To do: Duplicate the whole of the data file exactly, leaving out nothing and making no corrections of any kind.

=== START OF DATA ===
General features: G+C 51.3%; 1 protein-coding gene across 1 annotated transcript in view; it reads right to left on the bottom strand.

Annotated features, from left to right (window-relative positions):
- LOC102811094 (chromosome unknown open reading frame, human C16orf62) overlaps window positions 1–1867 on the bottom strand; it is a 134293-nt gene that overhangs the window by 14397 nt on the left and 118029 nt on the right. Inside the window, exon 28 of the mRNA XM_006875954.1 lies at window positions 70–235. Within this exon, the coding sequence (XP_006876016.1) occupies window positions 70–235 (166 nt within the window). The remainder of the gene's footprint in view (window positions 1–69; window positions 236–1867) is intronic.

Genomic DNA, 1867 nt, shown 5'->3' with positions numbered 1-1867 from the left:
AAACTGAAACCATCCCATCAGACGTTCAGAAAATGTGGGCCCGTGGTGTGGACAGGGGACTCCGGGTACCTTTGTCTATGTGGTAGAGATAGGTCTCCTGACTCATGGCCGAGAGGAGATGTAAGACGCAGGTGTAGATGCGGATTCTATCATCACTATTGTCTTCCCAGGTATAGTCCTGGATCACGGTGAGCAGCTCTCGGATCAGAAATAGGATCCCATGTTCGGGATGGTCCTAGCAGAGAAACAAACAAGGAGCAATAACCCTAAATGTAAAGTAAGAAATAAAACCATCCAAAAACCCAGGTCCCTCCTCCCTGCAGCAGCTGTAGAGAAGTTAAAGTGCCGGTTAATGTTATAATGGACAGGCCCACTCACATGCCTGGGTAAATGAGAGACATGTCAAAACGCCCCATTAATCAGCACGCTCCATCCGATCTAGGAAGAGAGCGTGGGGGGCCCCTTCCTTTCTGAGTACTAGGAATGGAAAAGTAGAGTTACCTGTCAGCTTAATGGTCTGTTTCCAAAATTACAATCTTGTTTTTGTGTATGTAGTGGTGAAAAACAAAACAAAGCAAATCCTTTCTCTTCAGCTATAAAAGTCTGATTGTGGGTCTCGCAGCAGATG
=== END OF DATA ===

General features: G+C 51.3%; 1 protein-coding gene across 1 annotated transcript in view; it reads right to left on the bottom strand.

Annotated features, from left to right (window-relative positions):
- LOC102811094 (chromosome unknown open reading frame, human C16orf62) overlaps window positions 1–1867 on the bottom strand; it is a 134293-nt gene that overhangs the window by 14397 nt on the left and 118029 nt on the right. Inside the window, exon 28 of the mRNA XM_006875954.1 lies at window positions 70–235. Within this exon, the coding sequence (XP_006876016.1) occupies window positions 70–235 (166 nt within the window). The remainder of the gene's footprint in view (window positions 1–69; window positions 236–1867) is intronic.

Genomic DNA, 1867 nt, shown 5'->3' with positions numbered 1-1867 from the left:
AAACTGAAACCATCCCATCAGACGTTCAGAAAATGTGGGCCCGTGGTGTGGACAGGGGACTCCGGGTACCTTTGTCTATGTGGTAGAGATAGGTCTCCTGACTCATGGCCGAGAGGAGATGTAAGACGCAGGTGTAGATGCGGATTCTATCATCACTATTGTCTTCCCAGGTATAGTCCTGGATCACGGTGAGCAGCTCTCGGATCAGAAATAGGATCCCATGTTCGGGATGGTCCTAGCAGAGAAACAAACAAGGAGCAATAACCCTAAATGTAAAGTAAGAAATAAAACCATCCAAAAACCCAGGTCCCTCCTCCCTGCAGCAGCTGTAGAGAAGTTAAAGTGCCGGTTAATGTTATAATGGACAGGCCCACTCACATGCCTGGGTAAATGAGAGACATGTCAAAACGCCCCATTAATCAGCACGCTCCATCCGATCTAGGAAGAGAGCGTGGGGGGCCCCTTCCTTTCTGAGTACTAGGAATGGAAAAGTAGAGTTACCTGTCAGCTTAATGGTCTGTTTCCAAAATTACAATCTTGTTTTTGTGTATGTAGTGGTGAAAAACAAAACAAAGCAAATCCTTTCTCTTCAGCTATAAAAGTCTGATTGTGGGTCTCGCAGCAGATG